Lilian Sonius is one of the therapists who joined this platform a few months ago, where she and other therapists offer free help to young people who are struggling with negative feelings during the corona crisis. “Sometimes just having a listening ear is enough for a positive effect,” says Sonius.
The fact that the problems are increasing so much now, in the corona time, is due to the great lack of structure, according to the therapist. “There is no school, no football training, no fixed moments where the young people can meet. Structure is important – especially for young people – to know where they stand. Otherwise they will become restless. That is now the case, almost already. a year.”
Young people want to be free. If that is not possible, complaints such as stress, burnouts and in worse cases even suicidal feelings can occur. “Fortunately, this does not go that far for everyone, but unfortunately it will come if the situation continues. It is therefore all the more important that the young people can share their problems in a safe environment. That is why we offer this platform. “
Anyone aged 16-25 can register on the platform with a request for help. Younger than 16 is also allowed, but then you need permission from your parents. You choose the therapist you want to speak to. Sonius: “We understand that you may not want help from someone you know, or someone who is from the same city as you. When filling in your details, you can enter a different name. It is useful that your telephone number is correct, otherwise we will not contact you. “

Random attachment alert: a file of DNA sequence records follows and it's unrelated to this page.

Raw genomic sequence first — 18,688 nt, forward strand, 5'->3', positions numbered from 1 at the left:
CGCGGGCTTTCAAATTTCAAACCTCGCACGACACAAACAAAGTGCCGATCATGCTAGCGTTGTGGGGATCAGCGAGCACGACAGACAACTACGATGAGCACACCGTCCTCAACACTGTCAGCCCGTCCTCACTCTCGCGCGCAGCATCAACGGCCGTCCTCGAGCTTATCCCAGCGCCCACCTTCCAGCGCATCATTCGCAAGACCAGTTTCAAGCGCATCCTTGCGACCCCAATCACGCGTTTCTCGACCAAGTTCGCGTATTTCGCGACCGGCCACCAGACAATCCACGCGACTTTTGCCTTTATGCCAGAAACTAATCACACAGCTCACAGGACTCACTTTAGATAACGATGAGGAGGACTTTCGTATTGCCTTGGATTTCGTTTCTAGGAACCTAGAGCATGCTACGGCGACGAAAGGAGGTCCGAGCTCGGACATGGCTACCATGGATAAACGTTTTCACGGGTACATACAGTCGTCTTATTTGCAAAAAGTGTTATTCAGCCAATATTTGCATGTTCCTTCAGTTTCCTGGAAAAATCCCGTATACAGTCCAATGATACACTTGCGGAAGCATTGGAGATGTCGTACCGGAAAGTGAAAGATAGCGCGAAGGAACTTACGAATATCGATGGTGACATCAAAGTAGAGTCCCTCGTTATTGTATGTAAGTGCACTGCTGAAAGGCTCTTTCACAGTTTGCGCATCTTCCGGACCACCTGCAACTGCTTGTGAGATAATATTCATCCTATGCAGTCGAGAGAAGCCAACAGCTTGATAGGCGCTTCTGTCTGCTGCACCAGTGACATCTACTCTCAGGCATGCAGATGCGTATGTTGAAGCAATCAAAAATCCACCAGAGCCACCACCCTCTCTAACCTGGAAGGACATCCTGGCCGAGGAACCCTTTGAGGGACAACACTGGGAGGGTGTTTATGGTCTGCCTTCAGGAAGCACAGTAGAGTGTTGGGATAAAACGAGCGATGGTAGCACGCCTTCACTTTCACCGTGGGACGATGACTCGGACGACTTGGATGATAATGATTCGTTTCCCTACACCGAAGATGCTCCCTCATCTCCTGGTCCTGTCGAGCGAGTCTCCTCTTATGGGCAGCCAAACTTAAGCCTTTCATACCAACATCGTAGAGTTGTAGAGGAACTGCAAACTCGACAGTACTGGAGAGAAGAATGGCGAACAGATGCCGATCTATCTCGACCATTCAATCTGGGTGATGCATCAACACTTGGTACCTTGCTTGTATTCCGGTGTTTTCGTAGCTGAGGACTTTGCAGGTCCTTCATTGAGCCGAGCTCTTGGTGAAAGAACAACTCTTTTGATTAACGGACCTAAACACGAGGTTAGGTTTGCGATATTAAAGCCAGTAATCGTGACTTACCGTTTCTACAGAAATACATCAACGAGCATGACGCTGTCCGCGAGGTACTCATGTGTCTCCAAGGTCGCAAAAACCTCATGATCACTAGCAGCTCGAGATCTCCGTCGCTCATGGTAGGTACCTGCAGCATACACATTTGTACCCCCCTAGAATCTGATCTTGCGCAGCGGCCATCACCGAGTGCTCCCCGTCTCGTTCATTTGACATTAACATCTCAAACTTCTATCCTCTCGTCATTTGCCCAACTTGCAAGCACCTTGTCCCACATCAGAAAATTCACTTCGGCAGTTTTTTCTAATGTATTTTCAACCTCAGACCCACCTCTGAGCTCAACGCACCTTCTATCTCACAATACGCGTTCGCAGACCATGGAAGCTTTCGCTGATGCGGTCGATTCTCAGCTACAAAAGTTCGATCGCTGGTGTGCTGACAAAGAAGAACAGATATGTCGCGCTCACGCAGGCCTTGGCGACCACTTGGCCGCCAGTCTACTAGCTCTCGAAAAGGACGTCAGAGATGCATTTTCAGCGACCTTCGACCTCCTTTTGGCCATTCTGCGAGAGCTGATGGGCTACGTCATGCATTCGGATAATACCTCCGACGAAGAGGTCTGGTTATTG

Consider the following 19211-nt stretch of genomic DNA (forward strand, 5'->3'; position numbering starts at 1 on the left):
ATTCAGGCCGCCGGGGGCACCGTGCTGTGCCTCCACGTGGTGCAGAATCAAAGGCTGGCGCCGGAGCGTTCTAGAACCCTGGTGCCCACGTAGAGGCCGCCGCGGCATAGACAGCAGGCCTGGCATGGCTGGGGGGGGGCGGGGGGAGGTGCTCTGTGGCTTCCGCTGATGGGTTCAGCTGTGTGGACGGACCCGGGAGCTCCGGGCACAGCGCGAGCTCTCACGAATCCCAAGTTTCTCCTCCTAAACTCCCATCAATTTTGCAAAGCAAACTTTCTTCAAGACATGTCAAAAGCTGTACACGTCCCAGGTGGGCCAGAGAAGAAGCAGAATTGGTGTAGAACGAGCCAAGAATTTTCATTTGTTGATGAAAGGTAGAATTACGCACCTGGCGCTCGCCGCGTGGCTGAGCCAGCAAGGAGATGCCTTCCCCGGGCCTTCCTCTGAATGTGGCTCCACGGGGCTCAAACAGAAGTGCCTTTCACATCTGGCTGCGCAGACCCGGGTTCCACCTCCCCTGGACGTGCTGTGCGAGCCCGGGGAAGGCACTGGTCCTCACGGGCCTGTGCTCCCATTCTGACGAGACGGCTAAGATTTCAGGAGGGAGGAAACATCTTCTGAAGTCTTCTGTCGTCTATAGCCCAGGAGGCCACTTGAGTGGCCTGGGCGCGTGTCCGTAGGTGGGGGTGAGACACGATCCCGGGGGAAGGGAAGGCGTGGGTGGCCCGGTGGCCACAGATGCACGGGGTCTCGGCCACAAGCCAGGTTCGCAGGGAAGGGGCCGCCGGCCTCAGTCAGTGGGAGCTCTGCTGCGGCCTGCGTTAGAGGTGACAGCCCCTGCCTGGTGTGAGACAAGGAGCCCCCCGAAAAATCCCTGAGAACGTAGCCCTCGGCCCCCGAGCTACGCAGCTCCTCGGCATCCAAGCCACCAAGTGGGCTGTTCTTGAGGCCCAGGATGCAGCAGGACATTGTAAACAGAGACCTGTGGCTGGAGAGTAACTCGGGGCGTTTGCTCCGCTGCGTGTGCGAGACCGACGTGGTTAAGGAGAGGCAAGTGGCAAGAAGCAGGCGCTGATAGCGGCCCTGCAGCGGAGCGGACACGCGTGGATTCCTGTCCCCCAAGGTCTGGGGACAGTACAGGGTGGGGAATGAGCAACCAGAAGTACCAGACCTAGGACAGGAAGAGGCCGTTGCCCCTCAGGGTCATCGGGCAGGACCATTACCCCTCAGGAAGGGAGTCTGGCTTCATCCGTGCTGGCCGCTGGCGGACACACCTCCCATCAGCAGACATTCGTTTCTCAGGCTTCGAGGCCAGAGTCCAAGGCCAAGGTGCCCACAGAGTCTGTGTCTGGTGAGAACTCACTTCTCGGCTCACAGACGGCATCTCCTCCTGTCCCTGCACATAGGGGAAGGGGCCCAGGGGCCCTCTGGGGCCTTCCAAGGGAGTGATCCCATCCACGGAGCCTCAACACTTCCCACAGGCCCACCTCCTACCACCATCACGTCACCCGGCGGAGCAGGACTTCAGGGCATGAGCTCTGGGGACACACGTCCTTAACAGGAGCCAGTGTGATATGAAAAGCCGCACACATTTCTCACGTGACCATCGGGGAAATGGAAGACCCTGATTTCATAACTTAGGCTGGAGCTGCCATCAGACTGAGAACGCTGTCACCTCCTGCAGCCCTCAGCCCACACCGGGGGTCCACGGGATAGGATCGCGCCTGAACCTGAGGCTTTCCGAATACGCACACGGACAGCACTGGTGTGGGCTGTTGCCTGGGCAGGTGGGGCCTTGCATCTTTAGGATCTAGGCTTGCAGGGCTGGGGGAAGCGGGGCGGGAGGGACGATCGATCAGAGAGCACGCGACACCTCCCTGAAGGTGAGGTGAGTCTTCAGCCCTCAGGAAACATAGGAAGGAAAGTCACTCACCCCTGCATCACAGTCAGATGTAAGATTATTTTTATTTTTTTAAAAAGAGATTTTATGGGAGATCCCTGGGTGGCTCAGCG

Sonius says that young people are often unaware of the fact that they have symptoms of depression. “We therapists listen to the stories of our clients and draw a conclusion from them. The young people show signs of depression, which we recognize. But they themselves would not easily say, ‘I feel depressed.’ Rather, they say something along these lines. from: “I lie in bed all day and I don’t feel like doing anything.” Or, “Why would I go to that class? Then I have a diploma, and then? They need clear goals. Now it seems hopeless for them.”
Depending on what someone wants to share his or her story, Sonius draws up a plan. “I start with an introduction to everyone. A conversation via Zoom, or by telephone, just what the applicant likes. Some colleagues also make walking appointments. During the first conversation I mainly listen to what is being told. What the situation is, what someone opposes. how they feel, et cetera. “
Sometimes just a conversation and a listening ear turns out to be enough. “Such a conversation can be very powerful. Get in touch with someone who hears your story, without judgment. Some young people try to talk to their parents, but they are often busy. We take all the time to listen. It’s nice. that I may be the one to whom they tell their story. “
Encourage to keep talking
Even after contact, Sonius finds it important to know how the young people are doing. “If I feel that it is necessary, I always send a message later to ask how things are going. I want to continue to encourage them to talk to someone. Someone you trust and with whom you are safe. If you cannot find the person in your immediate vicinity, register on our platform. We are happy to help you. “
* The name of Yolanda has been changed on request. Her real name is known to the editors.